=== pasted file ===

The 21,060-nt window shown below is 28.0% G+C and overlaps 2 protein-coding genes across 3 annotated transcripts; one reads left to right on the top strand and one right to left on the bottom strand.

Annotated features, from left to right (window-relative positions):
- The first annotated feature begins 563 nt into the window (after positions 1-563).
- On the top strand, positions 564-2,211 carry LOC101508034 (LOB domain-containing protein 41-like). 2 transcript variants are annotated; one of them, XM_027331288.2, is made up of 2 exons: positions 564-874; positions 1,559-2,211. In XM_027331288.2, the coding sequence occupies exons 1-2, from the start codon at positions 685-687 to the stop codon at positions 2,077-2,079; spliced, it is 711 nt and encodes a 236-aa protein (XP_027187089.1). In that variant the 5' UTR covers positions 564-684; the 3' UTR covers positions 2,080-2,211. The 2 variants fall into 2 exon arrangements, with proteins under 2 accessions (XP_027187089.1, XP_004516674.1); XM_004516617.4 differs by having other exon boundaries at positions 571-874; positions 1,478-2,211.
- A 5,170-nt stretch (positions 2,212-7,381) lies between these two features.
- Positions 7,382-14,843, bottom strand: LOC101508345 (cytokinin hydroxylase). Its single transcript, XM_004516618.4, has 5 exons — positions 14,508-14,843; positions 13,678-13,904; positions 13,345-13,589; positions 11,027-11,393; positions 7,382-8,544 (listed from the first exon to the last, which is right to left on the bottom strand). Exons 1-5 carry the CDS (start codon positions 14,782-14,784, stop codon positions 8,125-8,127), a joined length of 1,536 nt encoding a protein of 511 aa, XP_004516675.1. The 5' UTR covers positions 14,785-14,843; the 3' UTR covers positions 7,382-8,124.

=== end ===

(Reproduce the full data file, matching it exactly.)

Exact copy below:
The 21,060-nt window shown below is 28.0% G+C and overlaps 2 protein-coding genes across 3 annotated transcripts; one reads left to right on the top strand and one right to left on the bottom strand.

Annotated features, from left to right (window-relative positions):
- The first annotated feature begins 563 nt into the window (after positions 1-563).
- On the top strand, positions 564-2,211 carry LOC101508034 (LOB domain-containing protein 41-like). 2 transcript variants are annotated; one of them, XM_027331288.2, is made up of 2 exons: positions 564-874; positions 1,559-2,211. In XM_027331288.2, the coding sequence occupies exons 1-2, from the start codon at positions 685-687 to the stop codon at positions 2,077-2,079; spliced, it is 711 nt and encodes a 236-aa protein (XP_027187089.1). In that variant the 5' UTR covers positions 564-684; the 3' UTR covers positions 2,080-2,211. The 2 variants fall into 2 exon arrangements, with proteins under 2 accessions (XP_027187089.1, XP_004516674.1); XM_004516617.4 differs by having other exon boundaries at positions 571-874; positions 1,478-2,211.
- A 5,170-nt stretch (positions 2,212-7,381) lies between these two features.
- Positions 7,382-14,843, bottom strand: LOC101508345 (cytokinin hydroxylase). Its single transcript, XM_004516618.4, has 5 exons — positions 14,508-14,843; positions 13,678-13,904; positions 13,345-13,589; positions 11,027-11,393; positions 7,382-8,544 (listed from the first exon to the last, which is right to left on the bottom strand). Exons 1-5 carry the CDS (start codon positions 14,782-14,784, stop codon positions 8,125-8,127), a joined length of 1,536 nt encoding a protein of 511 aa, XP_004516675.1. The 5' UTR covers positions 14,785-14,843; the 3' UTR covers positions 7,382-8,124.